Top Stories ie
- This HTML5 Bug Lets Web Sites Fill Your Hard Drive (With Cat Pictures)
- Browser Speed Tests: Chrome 24, Firefox 18, Internet Explorer 10, Opera 12.12
- What's The Most Secure Web Browser?
- Browser Speed Tests: IE9, Firefox 4 Beta, Chrome's Crankshaft, Opera 11 Beta
- Lifehacker Speed Tests: Safari 4, Chrome 2 And More
- Why Are So Many Australian Sites On The IE8 Compatibility View List?
Having to ensure that your code works across multiple browsers is often a painful task, especially when you’re trying to deal with older versions of Internet Explorer that have survived everyone’s best attempts to force users to upgrade. But take heart: even Microsoft eventually gives up on supporting older versions of IE with its own products, as a recent update to its software lifecycle management product Team Foundation Server makes clear.
Internet Explorer remains a widely-used browser, but testing for compatibility can be a pain if you’re on a non-Windows machine or prefer to stay inside another browser. The recently-launched modern.IE site helps test sites for IE compatibility, letting you enter any site address and receive suggestions on how to ensure it renders in IE.
Online electronics retailer Kogan is no stranger to novel pricing approaches, but this one takes the cake: from now on, anyone who visits the Kogan site using IE7 will be charged an additional 6.8% “IE7 tax” — 0.1% for each month since the browser was released — on any purchases.
We regularly test the four most popular browsers for speed, but what about battery life? If you’re on a laptop, an extra 20 minutes can make a pretty big difference. Weblog 7Tutorials did a battery life test of each browser, and found that Internet Explorer was the most likely to give you a noticeable battery boost.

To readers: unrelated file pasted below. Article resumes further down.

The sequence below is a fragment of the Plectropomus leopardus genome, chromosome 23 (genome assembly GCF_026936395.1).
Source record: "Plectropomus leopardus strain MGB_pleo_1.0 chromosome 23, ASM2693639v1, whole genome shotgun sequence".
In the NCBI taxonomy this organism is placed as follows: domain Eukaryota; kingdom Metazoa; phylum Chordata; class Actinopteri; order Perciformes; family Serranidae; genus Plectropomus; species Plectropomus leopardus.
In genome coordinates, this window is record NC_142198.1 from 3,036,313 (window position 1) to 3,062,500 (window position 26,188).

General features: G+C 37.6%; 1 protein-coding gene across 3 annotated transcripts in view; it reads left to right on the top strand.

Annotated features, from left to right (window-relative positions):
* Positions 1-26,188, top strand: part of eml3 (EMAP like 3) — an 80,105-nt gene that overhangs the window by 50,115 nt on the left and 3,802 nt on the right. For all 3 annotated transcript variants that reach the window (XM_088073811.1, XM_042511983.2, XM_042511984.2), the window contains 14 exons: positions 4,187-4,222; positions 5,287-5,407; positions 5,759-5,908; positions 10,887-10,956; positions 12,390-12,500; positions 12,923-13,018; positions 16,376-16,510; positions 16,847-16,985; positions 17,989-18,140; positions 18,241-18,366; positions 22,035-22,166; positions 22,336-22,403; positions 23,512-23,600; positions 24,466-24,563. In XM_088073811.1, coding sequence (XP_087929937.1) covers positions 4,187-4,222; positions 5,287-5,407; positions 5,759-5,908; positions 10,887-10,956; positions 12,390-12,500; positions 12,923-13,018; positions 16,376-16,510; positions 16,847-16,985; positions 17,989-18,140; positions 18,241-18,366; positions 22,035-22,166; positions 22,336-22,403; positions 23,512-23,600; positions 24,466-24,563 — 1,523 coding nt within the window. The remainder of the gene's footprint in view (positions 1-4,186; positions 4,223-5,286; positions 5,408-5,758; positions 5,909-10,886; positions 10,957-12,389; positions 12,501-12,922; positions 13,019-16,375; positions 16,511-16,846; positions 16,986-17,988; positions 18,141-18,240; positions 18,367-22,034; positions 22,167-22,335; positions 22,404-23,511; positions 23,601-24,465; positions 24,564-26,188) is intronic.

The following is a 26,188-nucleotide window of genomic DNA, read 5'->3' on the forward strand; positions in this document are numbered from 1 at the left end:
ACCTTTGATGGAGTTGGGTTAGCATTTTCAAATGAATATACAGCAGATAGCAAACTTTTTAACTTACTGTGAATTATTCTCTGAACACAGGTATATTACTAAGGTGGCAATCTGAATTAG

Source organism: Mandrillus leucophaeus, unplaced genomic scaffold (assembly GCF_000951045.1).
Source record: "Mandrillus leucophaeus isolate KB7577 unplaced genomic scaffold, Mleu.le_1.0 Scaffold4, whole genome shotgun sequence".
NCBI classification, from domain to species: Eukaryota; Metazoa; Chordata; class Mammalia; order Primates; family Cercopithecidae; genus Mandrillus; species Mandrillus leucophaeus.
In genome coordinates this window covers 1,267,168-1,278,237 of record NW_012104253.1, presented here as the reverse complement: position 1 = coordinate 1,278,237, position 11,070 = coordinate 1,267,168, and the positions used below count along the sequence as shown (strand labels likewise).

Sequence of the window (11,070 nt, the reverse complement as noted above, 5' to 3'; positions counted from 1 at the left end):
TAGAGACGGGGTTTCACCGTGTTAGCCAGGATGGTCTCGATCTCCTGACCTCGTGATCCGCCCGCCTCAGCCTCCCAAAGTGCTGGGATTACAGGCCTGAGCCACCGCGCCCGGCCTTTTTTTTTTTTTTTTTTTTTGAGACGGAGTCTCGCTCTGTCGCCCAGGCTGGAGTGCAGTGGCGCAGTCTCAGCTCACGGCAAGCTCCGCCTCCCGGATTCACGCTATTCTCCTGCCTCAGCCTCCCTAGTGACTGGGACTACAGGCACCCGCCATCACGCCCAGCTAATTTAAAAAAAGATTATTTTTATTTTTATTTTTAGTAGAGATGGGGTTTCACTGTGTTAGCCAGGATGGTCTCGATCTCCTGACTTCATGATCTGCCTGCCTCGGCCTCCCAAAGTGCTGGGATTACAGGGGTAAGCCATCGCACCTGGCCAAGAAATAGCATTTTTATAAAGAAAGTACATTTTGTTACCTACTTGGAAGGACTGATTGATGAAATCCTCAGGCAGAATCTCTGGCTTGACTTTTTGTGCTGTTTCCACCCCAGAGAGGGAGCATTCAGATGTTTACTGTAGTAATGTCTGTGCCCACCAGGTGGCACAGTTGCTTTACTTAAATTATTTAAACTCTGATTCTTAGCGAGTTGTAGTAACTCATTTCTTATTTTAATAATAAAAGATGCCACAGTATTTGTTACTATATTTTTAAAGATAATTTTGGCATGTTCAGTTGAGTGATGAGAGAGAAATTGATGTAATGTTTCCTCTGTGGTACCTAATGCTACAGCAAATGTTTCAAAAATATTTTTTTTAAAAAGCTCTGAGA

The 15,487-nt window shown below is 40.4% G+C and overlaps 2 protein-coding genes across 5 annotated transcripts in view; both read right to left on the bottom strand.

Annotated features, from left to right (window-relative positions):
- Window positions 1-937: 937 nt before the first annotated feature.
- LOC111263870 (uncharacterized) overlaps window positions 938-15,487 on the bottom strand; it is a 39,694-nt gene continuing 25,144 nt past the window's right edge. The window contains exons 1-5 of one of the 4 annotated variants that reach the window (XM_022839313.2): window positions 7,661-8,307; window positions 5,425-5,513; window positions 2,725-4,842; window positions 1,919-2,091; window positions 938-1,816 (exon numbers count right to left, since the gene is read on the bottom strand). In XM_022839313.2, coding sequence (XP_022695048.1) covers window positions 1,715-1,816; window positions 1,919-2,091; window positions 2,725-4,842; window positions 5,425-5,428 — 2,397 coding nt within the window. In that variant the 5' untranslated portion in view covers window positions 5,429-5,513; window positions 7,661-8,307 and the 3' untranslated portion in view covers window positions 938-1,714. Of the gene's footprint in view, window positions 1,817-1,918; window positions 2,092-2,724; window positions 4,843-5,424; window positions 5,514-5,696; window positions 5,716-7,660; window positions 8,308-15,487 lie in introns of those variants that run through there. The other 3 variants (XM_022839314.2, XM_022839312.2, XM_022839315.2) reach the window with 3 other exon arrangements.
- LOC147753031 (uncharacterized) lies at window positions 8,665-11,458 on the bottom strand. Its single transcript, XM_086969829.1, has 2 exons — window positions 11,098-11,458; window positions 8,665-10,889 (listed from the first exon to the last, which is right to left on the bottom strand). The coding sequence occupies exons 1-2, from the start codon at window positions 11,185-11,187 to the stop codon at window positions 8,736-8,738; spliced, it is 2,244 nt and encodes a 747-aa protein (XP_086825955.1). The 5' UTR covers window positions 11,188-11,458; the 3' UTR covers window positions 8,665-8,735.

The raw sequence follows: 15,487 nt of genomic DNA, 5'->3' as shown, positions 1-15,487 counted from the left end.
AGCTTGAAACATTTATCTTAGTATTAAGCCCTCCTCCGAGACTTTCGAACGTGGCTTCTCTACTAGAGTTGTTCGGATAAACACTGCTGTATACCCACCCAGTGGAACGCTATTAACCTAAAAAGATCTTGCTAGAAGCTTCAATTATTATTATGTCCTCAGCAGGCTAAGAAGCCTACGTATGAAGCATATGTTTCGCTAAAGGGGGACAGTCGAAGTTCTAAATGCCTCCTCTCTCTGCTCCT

File this under “slightly sneaky”: in Windows 8, there are two versions of Internet Explorer: one using the shiny new Metro interface, and a desktop version that looks more like the current release (and works on low-res screens). You can control which version gets launched, but only if you choose to make IE your default browser.
This should have happened long ago: Microsoft is going to begin automatically upgrading all users of Internet Explorer to the newest available version for their OS as part of its update process, rather than letting them foolishly stick with the insecure, bug-ridden nightmare that is IE6. Australia will be one of the first two countries in the world to see the update switch, with the process kicking off in January
A new Google-funded study of browser security by security research firm Accuvant Labs crowned Chrome the champion of security features, and ranked Firefox below Internet Explorer in terms of protection available from web-borne Predictably, Microsoft and Mozilla have different opinions on what makes a browser secure, and why Accuvant’s findings are off base. All of this got us thinking about which browser is the most secure, and whether the security features listed in studies like this even matter to the rest of us.